How do you stay non-violent when others get violent? My 3 Take Aways from Spiritual Leader Sri Sri Ravi Shankar’s Talk on Non-Violence

Monish SubherwalResolving ConflictLeave a Comment

The audience was silent as the little girl gave her speech, while sobbing, on how she was bullied and beat up in school and how teachers looked on and did nothing.

Finally, gaining composure, she concluded her speech on how she pledged to be non-violent for life.  Everyone gave her a standing ovation.

India’s 5th Most Powerful Man Speaks on Non-Violence

Who is was this little girl?  Well, she was from a high school in Los Angeles asked to speak today at the Art of Living Center Los Angeles.

What is the Art of Living and who is Sri Sri?

The Art of Living is a non-profit organization that promotes human values.  It’s founder, Sri Sri Ravi Shankar AKA “Sri Sri” was there talking about Non-Violence.  He is one of India’s famous Spiritual Leaders and named by Forbes magazines as the 5th most powerful man in India in 2009.

I had seen Sri Sri before give a talk and he was amazing.  To me, he represents a very spiritually elevated person and thus, very very empowered. Even if you’ve never heard of him before, his words of wisdom can lift your spirit.

Why does Non-Violence Matter?

Who hasn’t felt like a victim to someone else?  When some gets angry and hurts our feeling – that is a form of emotional violence.

There are books on Non-Violent communication, because fights with others turn nasty.  Understanding non-violence, is to understand how to have peaceful relationships.

Sri Sri gave an hour long talk and there were golden nuggets of wisdom everywhere.

Here are my 3 key take aways from this event that lifted my spirits and can lift yours too.

Take Away 1:  Forgive Others Through Compassion

The same little girl I mentioned in the beginning, came up to the mic during the Q&A session later and asked Sri Sri how to forgive others who have done bad things to you.  

What was Sri Sri’s response?

Paraphrasing:

It is hard to forgive someone if they are a culprit.  Every time you see their face, the feelings and emotions come up.  But when you realize that that person may not have had the same privileges as us – they may have had a different environment, someone may have been rough with them when they were a child, or they did not learn healthy values — then we see that person as someone who himself is acting out, and being a victim.  They are no longer a culprit.  Then compassion sets in.  It is hard to have compassion and not forgive – so it is a step in the right direction.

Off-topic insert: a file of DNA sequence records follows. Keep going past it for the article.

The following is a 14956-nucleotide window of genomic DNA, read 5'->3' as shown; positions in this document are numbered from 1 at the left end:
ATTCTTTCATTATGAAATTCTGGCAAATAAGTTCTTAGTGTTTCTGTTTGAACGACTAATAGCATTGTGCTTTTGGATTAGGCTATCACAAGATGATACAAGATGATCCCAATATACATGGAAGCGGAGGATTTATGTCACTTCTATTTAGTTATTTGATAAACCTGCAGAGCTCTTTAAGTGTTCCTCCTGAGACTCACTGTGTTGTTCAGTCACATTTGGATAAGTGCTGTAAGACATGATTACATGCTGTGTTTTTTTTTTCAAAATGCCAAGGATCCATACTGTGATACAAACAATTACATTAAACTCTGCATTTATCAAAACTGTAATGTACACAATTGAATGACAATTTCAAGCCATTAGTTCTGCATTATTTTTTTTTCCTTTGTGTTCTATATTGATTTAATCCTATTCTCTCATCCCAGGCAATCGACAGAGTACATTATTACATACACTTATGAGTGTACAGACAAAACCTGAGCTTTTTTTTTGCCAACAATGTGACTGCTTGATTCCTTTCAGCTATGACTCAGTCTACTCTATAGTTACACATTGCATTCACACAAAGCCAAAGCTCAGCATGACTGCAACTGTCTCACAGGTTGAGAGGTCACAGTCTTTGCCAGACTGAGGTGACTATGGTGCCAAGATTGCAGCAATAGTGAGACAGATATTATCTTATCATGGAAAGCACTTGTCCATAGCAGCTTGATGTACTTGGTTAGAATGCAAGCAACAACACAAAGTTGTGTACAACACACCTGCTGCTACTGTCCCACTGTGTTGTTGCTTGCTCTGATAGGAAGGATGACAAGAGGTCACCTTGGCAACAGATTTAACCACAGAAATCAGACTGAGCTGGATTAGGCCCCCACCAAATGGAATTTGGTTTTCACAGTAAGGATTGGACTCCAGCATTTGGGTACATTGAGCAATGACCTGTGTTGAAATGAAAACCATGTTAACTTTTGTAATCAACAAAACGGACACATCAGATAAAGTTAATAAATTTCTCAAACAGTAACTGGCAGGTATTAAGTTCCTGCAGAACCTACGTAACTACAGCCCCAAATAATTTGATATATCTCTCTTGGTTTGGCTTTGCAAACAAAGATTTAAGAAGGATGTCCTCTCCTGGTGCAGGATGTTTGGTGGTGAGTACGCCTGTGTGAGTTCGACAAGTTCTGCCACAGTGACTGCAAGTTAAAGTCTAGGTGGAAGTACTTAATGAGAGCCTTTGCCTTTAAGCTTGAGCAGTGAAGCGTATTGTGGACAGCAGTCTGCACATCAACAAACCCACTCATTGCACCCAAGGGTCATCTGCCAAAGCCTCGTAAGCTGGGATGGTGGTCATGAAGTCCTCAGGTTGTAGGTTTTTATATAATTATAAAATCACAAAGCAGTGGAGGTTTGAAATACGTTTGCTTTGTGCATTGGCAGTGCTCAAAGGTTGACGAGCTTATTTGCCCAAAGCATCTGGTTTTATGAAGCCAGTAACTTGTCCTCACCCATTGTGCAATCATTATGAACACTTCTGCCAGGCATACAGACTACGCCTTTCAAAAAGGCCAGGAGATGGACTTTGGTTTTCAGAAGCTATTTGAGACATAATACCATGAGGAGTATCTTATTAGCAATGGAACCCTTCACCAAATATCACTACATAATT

Oftentimes, people who get hurt are left with an attitude of “I will forgive, but never forget.”  This is a catch 22, since the past still brings up pain.  

Seeing the person who hurt them (“the culprit”) as a victim themselves – takes away the label that they did something wrong to us — and can also take away the resentment, hate, and anger that one may feel.

Take Away 2:  Violence is Intentional Rage or Unconscious Revenge

Also during Q&A session, someone came up to the mic and mentioned how he felt bad for all the mosquitos that had died on his drive from San Francisco to Los Angeles (!).  He asked how can one make sense of the destruction that we do all the time?

The crowd laughed a bit hearing this, but to this, Sri Sri mentioned, again paraphrasing:

It is hard to live without destroying something.  Our body is full of cells that are fighting off bacteria and destroying them.  We shed many many dead skin cells all the time.  Moths come towards a flame and end up dying, but we don’t end up blaming the candle stick.  When there is intentional rage or unconscious revenge, that is what we consider violence.

Sri Sri’s response is that, violence is an unconscious reaction  to rage or anger inside.  I thought that summed things up nicely.

Those who don’t have a conscious intention to to hurt others should be at peace.

 Take Away 3:  Compassion Can Stop Violence

One of the big themes Sri Sri discussed was how to deal with violence.  A person asked, how do we not react to the violence of others (in this context, meaning, how do we stay composed when someone else causes verbal violence – how do we not react and become violent ourselves)?

To this, Sri Sri smiled and told the person, just smile.  Simple enough?  🙂

Sri Sri went on to explain, that when one has a lot of compassion, the energy is so intense that the violent person doesn’t know how to respond.  He even gave a few personal examples:

  • Once in his past, an angry person came to his talk, shouting and screaming that Sri Sri was the devil and immoral and cursing him – Sri Sri just looked at him and the man stopped.  The man was waiting for a reaction, but got nothing.  He then apologized to Sri Sri.

  • Another example was a man who tried to strangle Sri Sri.  Sri sri turned to him and said, “hey, what are you doing?” (or something to that extent) and the man got shocked and start crying.  Sri Sri later said he ended up being a teacher at one of the Art of Living Centers.  😀

I think Sri Sri implied from this, that you shouldn’t react to the violence of others.  That adds more fire to the flames.

Instead, act with compassion towards that person.  In my opinion, this requires a lot of inner work – but can be as simple as smiling.

Stay Empowered!  What are your thoughts?

Overall, another great talk by Sri Sri.  I look forward to his next visit to Los Angeles.

I hope my report on the event brings you some more insights and ideas as well.  Leave a comment and share your thoughts.  Here’s wishing you a great week.

Stay Empowered,

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Monish

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